- Mao Zedong
I recently read a very good history of the Spanish Civil War, entitled -- appropriately enough -- "The Spanish Civil War," by Paul Preston.
You should get it and read it, especially if you live in the U.S. Everyone talks about 1930s Germany as a parallel for what the U.S. is going through right now, but I'm pretty sure 1930s Spain is by far the better analogy.
Although you should read the book, let me try to give a brief summary.
By the 1930s, Spain had been in decline for about three centuries. Its last imperial possessions had been lost in the Spanish-American War. It was economically backward and highly unequal. Big landowners controlled the economy, and the Catholic Church controlled the culture. Lots of people wanted this to change, and joined various leftist movements - communists, socialists, and anarchists. In response, lots of other people joined right-wing movements - fascists, religious fundamentalists, and monarchists. A shaky democracy was established in 1931. At first the leftists won, and implemented some reforms, but two years later, the rightists won and reversed all the reforms. Then the leftists won again, and the rightist-dominated military decided that it was time to stop messing around with all this democracy crap, and launched a coup.
The coup succeeded in about half the country, and the two halves then proceeded to go to war with each other. The rightists got help from Hitler and Mussolini, the leftists got more halfhearted help from Stalin. Atrocities were committed on both sides, but the rightists were somewhat worse. The leftists fought among themselves, while the rightists were generally unified. The rightists, with greater population, more military veterans, more unification, and more effective outside help, steadily defeated the leftists. They shot hundreds of thousands of people, raped untold numbers of women, and in general terrorized the parts of the country that had supported the leftists. They then maintained a fascist regime for a few decades until people got tired of it, and democracy returned.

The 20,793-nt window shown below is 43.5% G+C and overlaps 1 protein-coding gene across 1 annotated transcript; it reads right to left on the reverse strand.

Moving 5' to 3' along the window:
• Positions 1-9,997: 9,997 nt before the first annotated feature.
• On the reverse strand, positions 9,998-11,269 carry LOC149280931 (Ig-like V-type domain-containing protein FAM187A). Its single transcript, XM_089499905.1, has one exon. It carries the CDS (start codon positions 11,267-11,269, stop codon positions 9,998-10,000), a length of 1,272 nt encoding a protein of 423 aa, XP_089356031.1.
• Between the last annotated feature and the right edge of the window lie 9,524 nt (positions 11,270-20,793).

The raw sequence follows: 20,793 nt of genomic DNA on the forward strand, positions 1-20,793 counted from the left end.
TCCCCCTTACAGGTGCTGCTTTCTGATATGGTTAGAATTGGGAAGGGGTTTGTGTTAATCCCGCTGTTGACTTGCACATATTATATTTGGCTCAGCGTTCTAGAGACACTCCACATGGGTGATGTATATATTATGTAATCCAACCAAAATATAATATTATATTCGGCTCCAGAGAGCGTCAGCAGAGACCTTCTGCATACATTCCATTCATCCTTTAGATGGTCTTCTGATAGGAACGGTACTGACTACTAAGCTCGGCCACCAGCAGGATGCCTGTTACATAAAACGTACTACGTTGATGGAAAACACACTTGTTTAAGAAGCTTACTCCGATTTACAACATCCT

OK, so now you know about the Spanish Civil War. How is this a parallel for America?
Like Spain in the 1930s, we have a country geographically divided into "red' and "blue" regions. Like Spain, we are suffering from a relative decline in international power and prestige, as well as deep-rooted economic and institutional dysfunction on many levels. Like Spain, we have an increasingly bitter, intransigent conflict between the right and the left.